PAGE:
We have a cluster with server and client nodes.
We dynamically start several caches on a cluster.
Periodically we create and destroy some temporary cache in a cluster to move up cluster topology version.
At the same time, a random client node chooses a random existing cache and performs operations on that cache.
It leads to an exception on client node that affinity is not initialized for a cache during cache operation like:
Affinity for topology version is not initialized [topVer = 8:10, head = 8:2]
This exception means that the last affinity for a cache is calculated on version [8,2]. This is a cache start version. It happens because during creating/destroying some temporary cache we don’t re-calculate affinity for all existing but not already accessed caches on client nodes. Re-calculate in this case is cheap - we just copy affinity assignment and increment topology version.
As a solution, we need to fetch affinity on client node join for all caches. Also, we need to re-calculate affinity for all affinity holders (not only for started caches or only configured caches) for all topology events that happened in a cluster on a client node.
This solution showed the existing race between client node join and concurrent cache destroy.
The race is the following:
Client node (with some configured caches) joins to a cluster sending SingleMessage to coordinator during client PME. This SingleMessage contains affinity fetch requests for all cluster caches. When SingleMessage is in-flight server nodes finish client PME and also process and finish cache destroy PME. When a cache is destroyed affinity for that cache is cleared. When SingleMessage delivered to coordinator it doesn’t have affinity for a requested cache because the cache is already destroyed. It leads to assertion error on the coordinator and unpredictable behavior on the client node.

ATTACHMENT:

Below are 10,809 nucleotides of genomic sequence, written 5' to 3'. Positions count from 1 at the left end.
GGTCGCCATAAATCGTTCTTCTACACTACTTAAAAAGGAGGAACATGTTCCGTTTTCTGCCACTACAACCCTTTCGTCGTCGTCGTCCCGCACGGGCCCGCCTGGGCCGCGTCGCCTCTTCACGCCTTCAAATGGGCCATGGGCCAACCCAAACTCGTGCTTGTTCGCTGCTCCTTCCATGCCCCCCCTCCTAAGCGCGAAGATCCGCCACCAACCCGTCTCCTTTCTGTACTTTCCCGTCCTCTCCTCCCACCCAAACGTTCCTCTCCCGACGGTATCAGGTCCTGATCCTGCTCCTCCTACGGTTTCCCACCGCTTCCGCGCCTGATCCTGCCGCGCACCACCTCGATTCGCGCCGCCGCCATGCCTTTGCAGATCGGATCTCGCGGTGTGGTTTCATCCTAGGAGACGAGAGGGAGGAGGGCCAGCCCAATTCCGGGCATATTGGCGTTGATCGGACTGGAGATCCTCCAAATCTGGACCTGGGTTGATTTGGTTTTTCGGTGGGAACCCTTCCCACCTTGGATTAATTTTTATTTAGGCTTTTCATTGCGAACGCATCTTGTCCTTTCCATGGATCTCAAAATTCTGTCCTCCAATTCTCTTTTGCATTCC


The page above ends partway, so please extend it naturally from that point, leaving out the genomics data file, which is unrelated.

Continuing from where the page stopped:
The race may be fixed with the following change:
If the coordinator doesn’t have an affinity for requested cache from the client node, it doesn’t break PME with assertion error, just doesn’t send affinity for that cache to a client node. When the client node receives FullMessage and sees that affinity for some requested cache doesn’t exist, it just closes cache proxy for user interactions which throws CacheStopped exception for every attempt to use that cache. This is safe behavior because cache destroy event should be happened on the client node soon and destroy that cache completely.